LeadingWoman: Honesty and equality

Women filled 35.3% of Federal Government board positions last financial year, an all-time high, according to the annual Gender Balance on Australian Government Boards report released this month.

By comparison, the percentage of women on boards among the ASX top-200 was 10.9%.

Looking on the bright side, the government’s achievement is great news for those of us who believe that improving the gender balance at the highest levels of all organisations improves their performance – a conclusion that I have come to not solely from personal conviction and experience but from reading substantial research on this subject. The consulting company, McKinsey, has been a leader in this research, producing four substantial reports since 2007.

For leading companies, there are some valuable insights to be gained from the government’s announcement.

Perhaps the simplest – and the oldest – is that things that get measured get fixed.

Companies have argued against the idea of governments, stock exchanges or regulators imposing quotas. A simple alternative that leading companies can undertake is to start measuring and reporting on the issue of gender diversity.

This type of report needs to cover diversity and equality from a company’s youngest and most junior staff, through to its executive ranks.

The measures that would be useful – I will explain why – and published as collective data so as to protect individual privacy could include comparing:

  • starting salaries
  • gender ratios by new appointments
  • the pay gap between men and women as raw numbers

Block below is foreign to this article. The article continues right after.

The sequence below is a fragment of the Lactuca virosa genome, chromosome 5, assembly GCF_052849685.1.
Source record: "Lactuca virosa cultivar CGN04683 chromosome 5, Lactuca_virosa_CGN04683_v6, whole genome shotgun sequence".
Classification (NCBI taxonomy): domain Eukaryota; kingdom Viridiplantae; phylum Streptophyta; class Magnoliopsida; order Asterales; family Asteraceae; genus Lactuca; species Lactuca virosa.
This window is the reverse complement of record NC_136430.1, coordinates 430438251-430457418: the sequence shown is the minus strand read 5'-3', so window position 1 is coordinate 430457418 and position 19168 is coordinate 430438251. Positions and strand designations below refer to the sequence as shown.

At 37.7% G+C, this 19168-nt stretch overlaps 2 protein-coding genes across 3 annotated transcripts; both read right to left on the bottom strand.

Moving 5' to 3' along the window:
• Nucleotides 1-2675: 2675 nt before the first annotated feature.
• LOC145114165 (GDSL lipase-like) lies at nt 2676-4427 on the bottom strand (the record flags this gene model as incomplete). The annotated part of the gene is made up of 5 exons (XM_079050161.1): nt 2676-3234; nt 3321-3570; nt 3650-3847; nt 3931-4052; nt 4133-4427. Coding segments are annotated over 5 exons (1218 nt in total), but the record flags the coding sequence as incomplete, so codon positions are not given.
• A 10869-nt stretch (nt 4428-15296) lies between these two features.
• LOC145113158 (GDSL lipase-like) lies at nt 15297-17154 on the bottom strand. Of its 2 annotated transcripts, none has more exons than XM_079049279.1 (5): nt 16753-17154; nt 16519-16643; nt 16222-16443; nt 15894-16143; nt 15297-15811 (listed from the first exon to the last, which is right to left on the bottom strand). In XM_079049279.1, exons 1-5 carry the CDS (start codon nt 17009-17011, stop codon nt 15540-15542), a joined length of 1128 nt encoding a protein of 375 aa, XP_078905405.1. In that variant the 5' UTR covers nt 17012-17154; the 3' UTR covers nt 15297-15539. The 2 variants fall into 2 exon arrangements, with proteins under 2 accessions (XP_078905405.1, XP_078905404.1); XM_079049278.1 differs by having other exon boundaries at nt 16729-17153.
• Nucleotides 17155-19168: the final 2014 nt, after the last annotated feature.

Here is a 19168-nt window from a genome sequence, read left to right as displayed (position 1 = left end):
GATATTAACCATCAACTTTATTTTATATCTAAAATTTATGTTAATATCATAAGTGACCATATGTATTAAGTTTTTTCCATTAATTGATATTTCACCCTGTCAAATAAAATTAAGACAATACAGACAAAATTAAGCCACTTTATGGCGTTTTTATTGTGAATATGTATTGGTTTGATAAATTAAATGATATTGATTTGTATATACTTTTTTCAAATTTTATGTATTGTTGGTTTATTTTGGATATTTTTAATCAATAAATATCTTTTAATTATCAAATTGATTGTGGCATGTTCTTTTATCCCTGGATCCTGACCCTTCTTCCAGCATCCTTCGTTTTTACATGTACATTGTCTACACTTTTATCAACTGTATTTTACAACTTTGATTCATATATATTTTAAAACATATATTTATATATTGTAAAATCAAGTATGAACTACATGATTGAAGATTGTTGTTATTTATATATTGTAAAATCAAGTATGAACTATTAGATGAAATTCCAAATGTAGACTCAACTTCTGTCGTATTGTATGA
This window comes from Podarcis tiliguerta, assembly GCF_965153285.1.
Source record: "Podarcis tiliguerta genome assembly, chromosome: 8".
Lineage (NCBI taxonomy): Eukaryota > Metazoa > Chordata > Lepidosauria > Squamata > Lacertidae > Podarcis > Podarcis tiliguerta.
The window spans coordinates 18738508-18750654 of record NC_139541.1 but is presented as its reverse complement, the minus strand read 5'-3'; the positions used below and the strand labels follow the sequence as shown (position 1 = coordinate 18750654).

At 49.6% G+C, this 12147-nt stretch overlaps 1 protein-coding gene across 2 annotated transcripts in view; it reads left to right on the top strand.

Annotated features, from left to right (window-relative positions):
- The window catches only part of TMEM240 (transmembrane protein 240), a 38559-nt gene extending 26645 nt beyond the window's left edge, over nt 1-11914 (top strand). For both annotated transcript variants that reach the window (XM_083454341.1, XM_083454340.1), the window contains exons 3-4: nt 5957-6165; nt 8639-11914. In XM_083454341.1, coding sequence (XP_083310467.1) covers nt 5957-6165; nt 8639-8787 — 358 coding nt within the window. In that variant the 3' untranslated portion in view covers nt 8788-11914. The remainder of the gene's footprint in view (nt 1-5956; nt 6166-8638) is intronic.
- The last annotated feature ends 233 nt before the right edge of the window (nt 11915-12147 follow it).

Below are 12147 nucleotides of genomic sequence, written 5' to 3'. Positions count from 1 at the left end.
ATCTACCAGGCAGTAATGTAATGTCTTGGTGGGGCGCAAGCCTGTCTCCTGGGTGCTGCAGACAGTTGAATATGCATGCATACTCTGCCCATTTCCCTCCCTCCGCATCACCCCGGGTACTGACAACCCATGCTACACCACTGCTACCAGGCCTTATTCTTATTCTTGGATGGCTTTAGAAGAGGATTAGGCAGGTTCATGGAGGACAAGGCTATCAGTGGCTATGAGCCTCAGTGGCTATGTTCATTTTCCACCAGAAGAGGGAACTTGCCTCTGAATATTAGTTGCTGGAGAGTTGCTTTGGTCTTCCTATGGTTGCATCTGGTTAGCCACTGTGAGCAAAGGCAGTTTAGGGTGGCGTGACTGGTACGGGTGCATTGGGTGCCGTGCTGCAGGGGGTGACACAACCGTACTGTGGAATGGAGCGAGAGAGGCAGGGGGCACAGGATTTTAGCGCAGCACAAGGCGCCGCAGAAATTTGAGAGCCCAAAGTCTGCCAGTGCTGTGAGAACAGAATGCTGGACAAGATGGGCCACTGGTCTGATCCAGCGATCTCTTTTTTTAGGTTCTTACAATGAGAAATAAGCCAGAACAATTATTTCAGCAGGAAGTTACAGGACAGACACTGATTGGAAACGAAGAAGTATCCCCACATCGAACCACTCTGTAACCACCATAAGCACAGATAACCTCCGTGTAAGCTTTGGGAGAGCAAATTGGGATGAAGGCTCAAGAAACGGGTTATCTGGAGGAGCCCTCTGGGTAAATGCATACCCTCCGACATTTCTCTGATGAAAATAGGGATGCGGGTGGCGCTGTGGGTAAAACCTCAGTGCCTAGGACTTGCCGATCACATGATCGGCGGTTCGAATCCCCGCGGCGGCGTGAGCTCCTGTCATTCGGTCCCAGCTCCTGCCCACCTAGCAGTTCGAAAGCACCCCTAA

• the length of time between promotions
  • candidates for promotions
  • gender ratios by rank at every level
  • gender ratios in C-suite positions
  • gender ratios by operational versus advisory positions
  • gender ratios of staff to executives
  • changes to any of these measures over time – for better or worse

One reason that companies are struggling to get women onto their boards is because they do not have enough women in operational executive roles from which to choose candidates.

The research by McKinsey and others shows that women arrive in the workplace with exactly the same ambitions and education as men. It is their experience of systemic barriers and hurdles that results in the lack of women in executive ranks.

Take the simplest example. A woman at the age of 27, deciding to have a child, will compare her salary to that of her partner. If it is lower, she will be the one who becomes the primary caregiver. What other rational choice does that couple have?

The government has a target of 40% representation of women on government boards (there are 450 of them) by 2015.

The report takes the trouble to break down the gender ratios by portfolio. Not surprisingly, perhaps, the Department of Prime Minister and Cabinet is a shining example, with a ratio of 45% woman and 55% men.

The companies that start to honestly report about the realities of their organisation as far as gender equality is concerned will be the leading companies.


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